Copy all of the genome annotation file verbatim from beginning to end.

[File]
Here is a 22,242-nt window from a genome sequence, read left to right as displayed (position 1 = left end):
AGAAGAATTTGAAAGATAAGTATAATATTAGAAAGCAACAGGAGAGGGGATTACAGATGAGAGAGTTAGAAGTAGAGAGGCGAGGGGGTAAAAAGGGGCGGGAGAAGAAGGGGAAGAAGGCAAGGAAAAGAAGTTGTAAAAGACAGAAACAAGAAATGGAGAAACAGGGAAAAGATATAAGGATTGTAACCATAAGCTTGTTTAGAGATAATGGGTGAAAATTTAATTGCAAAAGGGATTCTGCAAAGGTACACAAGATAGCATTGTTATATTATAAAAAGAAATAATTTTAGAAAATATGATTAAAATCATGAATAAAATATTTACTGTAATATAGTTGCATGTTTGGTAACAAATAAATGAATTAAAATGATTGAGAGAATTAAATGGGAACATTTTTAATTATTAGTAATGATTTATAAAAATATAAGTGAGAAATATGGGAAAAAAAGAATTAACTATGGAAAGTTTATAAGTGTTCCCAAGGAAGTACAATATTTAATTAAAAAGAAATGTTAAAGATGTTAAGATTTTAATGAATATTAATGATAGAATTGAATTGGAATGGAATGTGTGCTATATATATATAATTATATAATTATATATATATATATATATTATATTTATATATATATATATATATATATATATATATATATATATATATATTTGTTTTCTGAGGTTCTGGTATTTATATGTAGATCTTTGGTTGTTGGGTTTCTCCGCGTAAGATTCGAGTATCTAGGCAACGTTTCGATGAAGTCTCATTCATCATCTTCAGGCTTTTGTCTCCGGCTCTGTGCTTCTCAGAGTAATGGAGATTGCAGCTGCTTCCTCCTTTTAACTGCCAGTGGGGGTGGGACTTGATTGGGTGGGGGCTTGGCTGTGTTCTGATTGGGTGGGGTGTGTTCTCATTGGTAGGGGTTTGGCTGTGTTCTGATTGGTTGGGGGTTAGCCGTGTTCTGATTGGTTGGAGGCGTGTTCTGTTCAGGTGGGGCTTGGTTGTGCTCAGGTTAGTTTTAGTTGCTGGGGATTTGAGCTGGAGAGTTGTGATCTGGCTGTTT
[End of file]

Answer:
Here is a 22,242-nt window from a genome sequence, read left to right as displayed (position 1 = left end):
AGAAGAATTTGAAAGATAAGTATAATATTAGAAAGCAACAGGAGAGGGGATTACAGATGAGAGAGTTAGAAGTAGAGAGGCGAGGGGGTAAAAAGGGGCGGGAGAAGAAGGGGAAGAAGGCAAGGAAAAGAAGTTGTAAAAGACAGAAACAAGAAATGGAGAAACAGGGAAAAGATATAAGGATTGTAACCATAAGCTTGTTTAGAGATAATGGGTGAAAATTTAATTGCAAAAGGGATTCTGCAAAGGTACACAAGATAGCATTGTTATATTATAAAAAGAAATAATTTTAGAAAATATGATTAAAATCATGAATAAAATATTTACTGTAATATAGTTGCATGTTTGGTAACAAATAAATGAATTAAAATGATTGAGAGAATTAAATGGGAACATTTTTAATTATTAGTAATGATTTATAAAAATATAAGTGAGAAATATGGGAAAAAAAGAATTAACTATGGAAAGTTTATAAGTGTTCCCAAGGAAGTACAATATTTAATTAAAAAGAAATGTTAAAGATGTTAAGATTTTAATGAATATTAATGATAGAATTGAATTGGAATGGAATGTGTGCTATATATATATAATTATATAATTATATATATATATATATATTATATTTATATATATATATATATATATATATATATATATATATATATATATTTGTTTTCTGAGGTTCTGGTATTTATATGTAGATCTTTGGTTGTTGGGTTTCTCCGCGTAAGATTCGAGTATCTAGGCAACGTTTCGATGAAGTCTCATTCATCATCTTCAGGCTTTTGTCTCCGGCTCTGTGCTTCTCAGAGTAATGGAGATTGCAGCTGCTTCCTCCTTTTAACTGCCAGTGGGGGTGGGACTTGATTGGGTGGGGGCTTGGCTGTGTTCTGATTGGGTGGGGTGTGTTCTCATTGGTAGGGGTTTGGCTGTGTTCTGATTGGTTGGGGGTTAGCCGTGTTCTGATTGGTTGGAGGCGTGTTCTGTTCAGGTGGGGCTTGGTTGTGCTCAGGTTAGTTTTAGTTGCTGGGGATTTGAGCTGGAGAGTTGTGATCTGGCTGTTT